“The police force is not one that will encourage criminals or have ties with criminals who commit serious offences,” Waheed said at a new year celebration titled ‘SO Night’, held in Iskandhar Koshi on December 31 specifically for officers of the police’s Special Operations unit force.

He stated that, while the services of the police are widely accepted and appreciated by citizens, there have been recent instances where “some individuals have spread baseless rumours with the intention of damaging public trust in the forces”.

The event was held in order to celebrate the achievements of the force over the previous 12 months.

Waheed stated that he will not allow any persons to attempt to create rifts in the “strong and united force nor to damage the public trust in the tough work police conduct to maintain peace and stability in the community”.

Waheed stated that no one better knows the feelings of the public than the police, and that what the public most desire is a calm and peaceful community.

He called on the police to continue serving the people by working with a resolve to maintain a peaceful environment in the country.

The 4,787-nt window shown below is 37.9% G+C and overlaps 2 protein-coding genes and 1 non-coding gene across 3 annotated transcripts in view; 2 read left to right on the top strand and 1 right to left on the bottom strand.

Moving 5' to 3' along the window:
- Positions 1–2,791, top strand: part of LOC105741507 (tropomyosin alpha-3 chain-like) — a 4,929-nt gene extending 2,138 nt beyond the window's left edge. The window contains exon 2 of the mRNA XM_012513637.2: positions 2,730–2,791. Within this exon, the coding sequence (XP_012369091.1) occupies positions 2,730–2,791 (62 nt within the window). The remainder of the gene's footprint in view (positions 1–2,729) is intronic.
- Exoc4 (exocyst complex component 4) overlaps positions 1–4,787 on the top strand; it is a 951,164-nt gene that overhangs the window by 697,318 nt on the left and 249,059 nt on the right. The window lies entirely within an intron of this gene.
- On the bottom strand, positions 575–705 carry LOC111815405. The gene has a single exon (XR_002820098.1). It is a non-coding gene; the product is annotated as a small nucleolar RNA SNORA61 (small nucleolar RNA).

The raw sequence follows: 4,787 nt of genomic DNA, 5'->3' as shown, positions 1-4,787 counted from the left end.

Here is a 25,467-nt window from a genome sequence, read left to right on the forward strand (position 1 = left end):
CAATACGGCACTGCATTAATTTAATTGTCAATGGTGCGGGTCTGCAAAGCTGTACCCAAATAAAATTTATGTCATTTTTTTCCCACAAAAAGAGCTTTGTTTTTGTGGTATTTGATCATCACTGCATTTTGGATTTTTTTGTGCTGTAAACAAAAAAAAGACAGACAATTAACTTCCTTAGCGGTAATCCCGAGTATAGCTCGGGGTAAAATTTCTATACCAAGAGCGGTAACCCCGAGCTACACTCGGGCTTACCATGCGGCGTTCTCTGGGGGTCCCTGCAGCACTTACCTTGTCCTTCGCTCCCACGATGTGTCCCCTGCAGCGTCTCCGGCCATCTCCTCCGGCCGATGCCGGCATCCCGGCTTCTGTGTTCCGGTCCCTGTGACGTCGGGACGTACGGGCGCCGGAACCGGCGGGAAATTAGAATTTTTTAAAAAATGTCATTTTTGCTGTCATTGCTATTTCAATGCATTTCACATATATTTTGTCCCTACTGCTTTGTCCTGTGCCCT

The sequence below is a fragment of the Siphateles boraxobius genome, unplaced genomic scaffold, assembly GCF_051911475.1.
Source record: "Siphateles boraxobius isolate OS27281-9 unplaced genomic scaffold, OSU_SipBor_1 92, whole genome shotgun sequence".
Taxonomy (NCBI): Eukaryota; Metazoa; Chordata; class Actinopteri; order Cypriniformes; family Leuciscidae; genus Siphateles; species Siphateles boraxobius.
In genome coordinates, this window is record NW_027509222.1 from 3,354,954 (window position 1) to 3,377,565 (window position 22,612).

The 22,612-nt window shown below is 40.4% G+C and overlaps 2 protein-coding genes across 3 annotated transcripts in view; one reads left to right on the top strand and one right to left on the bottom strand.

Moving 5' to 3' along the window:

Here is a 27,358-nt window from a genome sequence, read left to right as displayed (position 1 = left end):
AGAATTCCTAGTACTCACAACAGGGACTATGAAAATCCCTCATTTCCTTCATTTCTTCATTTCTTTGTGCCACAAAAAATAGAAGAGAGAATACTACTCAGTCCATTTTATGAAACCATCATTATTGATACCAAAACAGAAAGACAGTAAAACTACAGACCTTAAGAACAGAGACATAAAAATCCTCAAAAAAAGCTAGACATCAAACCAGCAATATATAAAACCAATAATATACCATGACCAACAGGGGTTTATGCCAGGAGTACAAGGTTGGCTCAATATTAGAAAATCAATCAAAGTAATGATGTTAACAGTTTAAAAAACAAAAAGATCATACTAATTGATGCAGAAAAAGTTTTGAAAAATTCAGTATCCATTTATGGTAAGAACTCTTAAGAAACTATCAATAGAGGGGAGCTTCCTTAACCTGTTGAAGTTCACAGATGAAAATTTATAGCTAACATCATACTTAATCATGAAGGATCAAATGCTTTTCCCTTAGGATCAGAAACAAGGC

Waheed promised the police forces that the leadership will develop infrastructure and human resource support within the year 2014.

Illicit drug trade and abuse

Assuring the public that police will continue to bring those involved in illicit drug trade and abuse to justice through courts of law, Waheed responded to allegations by some parliamentarians that the police were complicit in the drugs trade.

“The illicit drugs that we discover are safely under our care. Relevant authorities will know very well that such contraband are kept safely by us until the time comes to dispose of them as per the legal structure. There is also a mechanism through which one can inquire about the status of such contraband,” Waheed said.

“I am deeply saddened that even with such strong regulations around the matter, some people irresponsibly spread falsified rumours about the police force in a manner that will undermine the trust the public holds in us. There are also independent institutions that can conduct investigations should there be any police officer who is suspected of being involved in anything of the sort,” he expressed.

Allegations from parliamentarians

On December 29, 2013 Maldivian Democratic Party (MDP) MP Ibrahim Rasheed submitted an emergency motion to the parliament in regard to a stabbing incident which had occurred in the previous week.